Dr. Throop’s New Student (and Parent) Checklist

Going into my 12th year (unreal, for sure but the truth!) as a college professor, I look back on the good, the not so good, the highs and lows with students who have been in my classes. By my fuzzy math, by the time classes ended in mid-May, in 11 years I have had nearly 2,400 students (including those I see a number of times for their major/minor courses) in my classes. Of those, I keep in touch with about two dozen. I learn much from them as they navigate the real world as they continue to seek from me. I am humbled by that gesture.

Some unsolicited, but, I hope, useful advice ahead of move-in day:

  1. It’s new, it’s big, and it can be overwhelming to move into college life.

You get your stuff moved in, say goodbye to mom, dad, and siblings, and, well, here you are. You’re getting to know your residence hall mates, and every behavior you could imagine, and a few you couldn’t. That will work itself out.

  1. Ask questions.

Any instructor who discourages or is annoyed by questions, I’ll get in touch with them and set that straight! How will you know? In my settings, there are no “stupid” questions, only unasked ones. I don’t want to hear that term, nor disgusted reaction to it.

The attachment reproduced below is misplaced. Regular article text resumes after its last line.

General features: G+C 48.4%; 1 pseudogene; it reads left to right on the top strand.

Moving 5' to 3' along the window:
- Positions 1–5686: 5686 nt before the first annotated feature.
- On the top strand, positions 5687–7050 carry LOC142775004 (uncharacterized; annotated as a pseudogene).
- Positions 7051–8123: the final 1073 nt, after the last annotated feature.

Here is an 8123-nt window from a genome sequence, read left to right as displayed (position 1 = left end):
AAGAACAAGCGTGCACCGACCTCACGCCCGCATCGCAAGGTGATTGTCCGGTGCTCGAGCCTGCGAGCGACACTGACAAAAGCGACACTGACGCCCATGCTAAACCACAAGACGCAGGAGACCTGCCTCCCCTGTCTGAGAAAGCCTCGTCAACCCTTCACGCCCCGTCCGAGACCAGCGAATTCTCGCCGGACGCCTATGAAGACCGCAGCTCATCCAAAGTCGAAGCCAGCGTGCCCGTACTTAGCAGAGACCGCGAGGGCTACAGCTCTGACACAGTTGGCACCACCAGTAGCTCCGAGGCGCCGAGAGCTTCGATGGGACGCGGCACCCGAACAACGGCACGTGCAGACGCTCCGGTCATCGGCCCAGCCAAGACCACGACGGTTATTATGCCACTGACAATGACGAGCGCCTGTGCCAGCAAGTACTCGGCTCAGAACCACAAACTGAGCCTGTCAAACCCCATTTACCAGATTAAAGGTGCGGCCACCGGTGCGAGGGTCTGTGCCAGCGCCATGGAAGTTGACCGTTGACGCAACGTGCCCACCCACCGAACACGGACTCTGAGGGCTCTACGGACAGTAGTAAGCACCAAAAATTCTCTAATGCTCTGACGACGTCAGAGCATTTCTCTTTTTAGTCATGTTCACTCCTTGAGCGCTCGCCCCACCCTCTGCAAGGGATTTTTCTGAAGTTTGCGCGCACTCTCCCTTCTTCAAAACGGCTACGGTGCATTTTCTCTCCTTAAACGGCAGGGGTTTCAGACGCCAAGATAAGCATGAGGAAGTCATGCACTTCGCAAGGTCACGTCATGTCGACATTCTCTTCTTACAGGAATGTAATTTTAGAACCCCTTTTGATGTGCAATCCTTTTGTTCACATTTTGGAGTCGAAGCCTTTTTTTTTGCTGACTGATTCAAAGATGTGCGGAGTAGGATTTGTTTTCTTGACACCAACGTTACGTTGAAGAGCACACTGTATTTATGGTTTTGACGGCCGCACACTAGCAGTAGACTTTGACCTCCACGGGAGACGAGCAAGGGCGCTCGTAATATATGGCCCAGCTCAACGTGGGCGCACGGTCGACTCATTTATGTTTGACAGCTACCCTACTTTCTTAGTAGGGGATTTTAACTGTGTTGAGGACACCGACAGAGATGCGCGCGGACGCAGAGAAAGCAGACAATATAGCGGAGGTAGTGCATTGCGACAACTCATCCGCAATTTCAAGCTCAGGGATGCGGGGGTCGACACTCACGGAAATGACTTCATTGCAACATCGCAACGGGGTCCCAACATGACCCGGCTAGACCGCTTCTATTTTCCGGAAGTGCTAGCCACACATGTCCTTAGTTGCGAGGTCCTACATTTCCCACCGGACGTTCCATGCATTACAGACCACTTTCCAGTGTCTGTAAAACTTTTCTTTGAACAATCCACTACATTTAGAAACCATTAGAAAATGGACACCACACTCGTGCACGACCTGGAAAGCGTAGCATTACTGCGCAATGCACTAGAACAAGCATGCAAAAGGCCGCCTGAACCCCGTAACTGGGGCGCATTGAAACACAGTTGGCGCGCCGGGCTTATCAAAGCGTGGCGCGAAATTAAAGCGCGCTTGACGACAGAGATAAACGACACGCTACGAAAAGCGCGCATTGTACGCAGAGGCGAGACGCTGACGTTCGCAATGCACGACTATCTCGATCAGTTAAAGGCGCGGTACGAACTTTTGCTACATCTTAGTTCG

Did I mention, ask questions?

  1. There will be times when you’re lonely, and that’s to be expected.

Many, many others are in the same situation. They’re all around you, coping as they are able. Listen for them and listen even more.

  1. Celebrate the small achievements, especially in course work you’re not excited about.

It all plays into your bigger picture in the learning process.

  1. Talk to strangers.

However dining programs are operated, when you’re in the dining hall, and you see someone you may have met, and they’re alone, maybe once in a while, ask if you can sit and eat with them. Ask them how their day is going. You may be surprised.

  1. Talk to God.

However you choose, and admittedly, being at a faith-based institution, it’s what we do, but if you’re at a state or non-denominational private school, seek out a faith life to supplement your daily life. I am sure there are plenty of ministry programs serving the campus. Participating will give you a boost, at the least, and guidance at the best.

  1. Sleep in peace.

I integrate this into my first year Benedictine College Experience course:

At the end of your day, when you’re lying in your bed, phone turned down, and you hear only your heart and your breathing, say to yourself “How did I do today? What do you want of me tomorrow?”

Take that as your “campus guide” to sleep well.

Michael Throop